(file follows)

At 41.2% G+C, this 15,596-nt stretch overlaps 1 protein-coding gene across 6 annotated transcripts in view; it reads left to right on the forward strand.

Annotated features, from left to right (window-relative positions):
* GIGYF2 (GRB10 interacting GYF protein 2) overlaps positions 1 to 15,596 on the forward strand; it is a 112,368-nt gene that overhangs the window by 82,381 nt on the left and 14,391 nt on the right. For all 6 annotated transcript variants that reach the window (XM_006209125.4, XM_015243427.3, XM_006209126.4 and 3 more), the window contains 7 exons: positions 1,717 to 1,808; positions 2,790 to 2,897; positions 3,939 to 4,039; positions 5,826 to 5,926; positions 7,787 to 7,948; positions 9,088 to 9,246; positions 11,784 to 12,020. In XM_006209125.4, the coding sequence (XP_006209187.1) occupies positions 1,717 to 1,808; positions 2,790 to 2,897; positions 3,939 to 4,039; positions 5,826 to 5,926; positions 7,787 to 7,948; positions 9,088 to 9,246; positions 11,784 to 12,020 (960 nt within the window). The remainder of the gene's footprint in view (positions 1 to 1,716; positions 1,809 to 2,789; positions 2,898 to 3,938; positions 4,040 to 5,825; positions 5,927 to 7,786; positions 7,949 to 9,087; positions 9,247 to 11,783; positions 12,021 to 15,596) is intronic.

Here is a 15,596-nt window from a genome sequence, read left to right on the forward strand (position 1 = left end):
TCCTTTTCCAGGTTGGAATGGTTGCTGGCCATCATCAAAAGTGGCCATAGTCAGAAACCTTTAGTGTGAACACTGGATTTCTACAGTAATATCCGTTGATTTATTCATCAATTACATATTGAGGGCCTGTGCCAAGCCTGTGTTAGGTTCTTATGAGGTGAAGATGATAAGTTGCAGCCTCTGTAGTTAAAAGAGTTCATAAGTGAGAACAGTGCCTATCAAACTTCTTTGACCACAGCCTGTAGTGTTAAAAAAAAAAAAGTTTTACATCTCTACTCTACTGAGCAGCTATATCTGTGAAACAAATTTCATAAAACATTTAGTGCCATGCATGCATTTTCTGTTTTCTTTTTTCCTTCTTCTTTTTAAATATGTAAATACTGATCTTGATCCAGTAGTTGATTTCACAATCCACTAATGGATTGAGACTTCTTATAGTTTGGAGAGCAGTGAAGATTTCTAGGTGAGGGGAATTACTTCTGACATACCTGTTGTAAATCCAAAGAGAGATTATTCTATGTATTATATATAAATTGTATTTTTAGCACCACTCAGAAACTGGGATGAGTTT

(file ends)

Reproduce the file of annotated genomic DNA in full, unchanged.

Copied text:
At 41.2% G+C, this 15,596-nt stretch overlaps 1 protein-coding gene across 6 annotated transcripts in view; it reads left to right on the forward strand.

Annotated features, from left to right (window-relative positions):
* GIGYF2 (GRB10 interacting GYF protein 2) overlaps positions 1 to 15,596 on the forward strand; it is a 112,368-nt gene that overhangs the window by 82,381 nt on the left and 14,391 nt on the right. For all 6 annotated transcript variants that reach the window (XM_006209125.4, XM_015243427.3, XM_006209126.4 and 3 more), the window contains 7 exons: positions 1,717 to 1,808; positions 2,790 to 2,897; positions 3,939 to 4,039; positions 5,826 to 5,926; positions 7,787 to 7,948; positions 9,088 to 9,246; positions 11,784 to 12,020. In XM_006209125.4, the coding sequence (XP_006209187.1) occupies positions 1,717 to 1,808; positions 2,790 to 2,897; positions 3,939 to 4,039; positions 5,826 to 5,926; positions 7,787 to 7,948; positions 9,088 to 9,246; positions 11,784 to 12,020 (960 nt within the window). The remainder of the gene's footprint in view (positions 1 to 1,716; positions 1,809 to 2,789; positions 2,898 to 3,938; positions 4,040 to 5,825; positions 5,927 to 7,786; positions 7,949 to 9,087; positions 9,247 to 11,783; positions 12,021 to 15,596) is intronic.

Here is a 15,596-nt window from a genome sequence, read left to right on the forward strand (position 1 = left end):
TCCTTTTCCAGGTTGGAATGGTTGCTGGCCATCATCAAAAGTGGCCATAGTCAGAAACCTTTAGTGTGAACACTGGATTTCTACAGTAATATCCGTTGATTTATTCATCAATTACATATTGAGGGCCTGTGCCAAGCCTGTGTTAGGTTCTTATGAGGTGAAGATGATAAGTTGCAGCCTCTGTAGTTAAAAGAGTTCATAAGTGAGAACAGTGCCTATCAAACTTCTTTGACCACAGCCTGTAGTGTTAAAAAAAAAAAAGTTTTACATCTCTACTCTACTGAGCAGCTATATCTGTGAAACAAATTTCATAAAACATTTAGTGCCATGCATGCATTTTCTGTTTTCTTTTTTCCTTCTTCTTTTTAAATATGTAAATACTGATCTTGATCCAGTAGTTGATTTCACAATCCACTAATGGATTGAGACTTCTTATAGTTTGGAGAGCAGTGAAGATTTCTAGGTGAGGGGAATTACTTCTGACATACCTGTTGTAAATCCAAAGAGAGATTATTCTATGTATTATATATAAATTGTATTTTTAGCACCACTCAGAAACTGGGATGAGTTT